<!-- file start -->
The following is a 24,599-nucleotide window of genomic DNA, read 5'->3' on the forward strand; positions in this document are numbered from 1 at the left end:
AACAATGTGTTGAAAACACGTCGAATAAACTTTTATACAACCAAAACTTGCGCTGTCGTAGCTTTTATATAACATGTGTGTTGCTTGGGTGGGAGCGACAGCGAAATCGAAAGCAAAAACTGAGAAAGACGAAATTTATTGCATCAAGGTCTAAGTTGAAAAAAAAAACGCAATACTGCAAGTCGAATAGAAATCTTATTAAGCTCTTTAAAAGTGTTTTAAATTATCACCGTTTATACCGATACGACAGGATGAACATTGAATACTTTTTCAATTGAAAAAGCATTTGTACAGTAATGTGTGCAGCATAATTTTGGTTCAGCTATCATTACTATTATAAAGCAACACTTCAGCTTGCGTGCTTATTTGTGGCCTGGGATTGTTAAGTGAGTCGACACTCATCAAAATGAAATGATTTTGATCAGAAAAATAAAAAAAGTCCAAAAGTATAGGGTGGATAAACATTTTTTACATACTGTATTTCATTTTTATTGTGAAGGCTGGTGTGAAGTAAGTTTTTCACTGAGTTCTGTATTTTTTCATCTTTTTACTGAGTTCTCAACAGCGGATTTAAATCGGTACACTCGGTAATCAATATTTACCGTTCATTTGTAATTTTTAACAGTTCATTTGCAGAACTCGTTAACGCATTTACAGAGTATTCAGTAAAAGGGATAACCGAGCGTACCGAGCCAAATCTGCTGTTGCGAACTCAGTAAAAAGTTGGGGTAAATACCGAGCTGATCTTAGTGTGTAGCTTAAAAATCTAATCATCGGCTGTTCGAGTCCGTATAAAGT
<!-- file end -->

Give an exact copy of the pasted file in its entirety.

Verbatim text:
The following is a 24,599-nucleotide window of genomic DNA, read 5'->3' on the forward strand; positions in this document are numbered from 1 at the left end:
AACAATGTGTTGAAAACACGTCGAATAAACTTTTATACAACCAAAACTTGCGCTGTCGTAGCTTTTATATAACATGTGTGTTGCTTGGGTGGGAGCGACAGCGAAATCGAAAGCAAAAACTGAGAAAGACGAAATTTATTGCATCAAGGTCTAAGTTGAAAAAAAAAACGCAATACTGCAAGTCGAATAGAAATCTTATTAAGCTCTTTAAAAGTGTTTTAAATTATCACCGTTTATACCGATACGACAGGATGAACATTGAATACTTTTTCAATTGAAAAAGCATTTGTACAGTAATGTGTGCAGCATAATTTTGGTTCAGCTATCATTACTATTATAAAGCAACACTTCAGCTTGCGTGCTTATTTGTGGCCTGGGATTGTTAAGTGAGTCGACACTCATCAAAATGAAATGATTTTGATCAGAAAAATAAAAAAAGTCCAAAAGTATAGGGTGGATAAACATTTTTTACATACTGTATTTCATTTTTATTGTGAAGGCTGGTGTGAAGTAAGTTTTTCACTGAGTTCTGTATTTTTTCATCTTTTTACTGAGTTCTCAACAGCGGATTTAAATCGGTACACTCGGTAATCAATATTTACCGTTCATTTGTAATTTTTAACAGTTCATTTGCAGAACTCGTTAACGCATTTACAGAGTATTCAGTAAAAGGGATAACCGAGCGTACCGAGCCAAATCTGCTGTTGCGAACTCAGTAAAAAGTTGGGGTAAATACCGAGCTGATCTTAGTGTGTAGCTTAAAAATCTAATCATCGGCTGTTCGAGTCCGTATAAAGT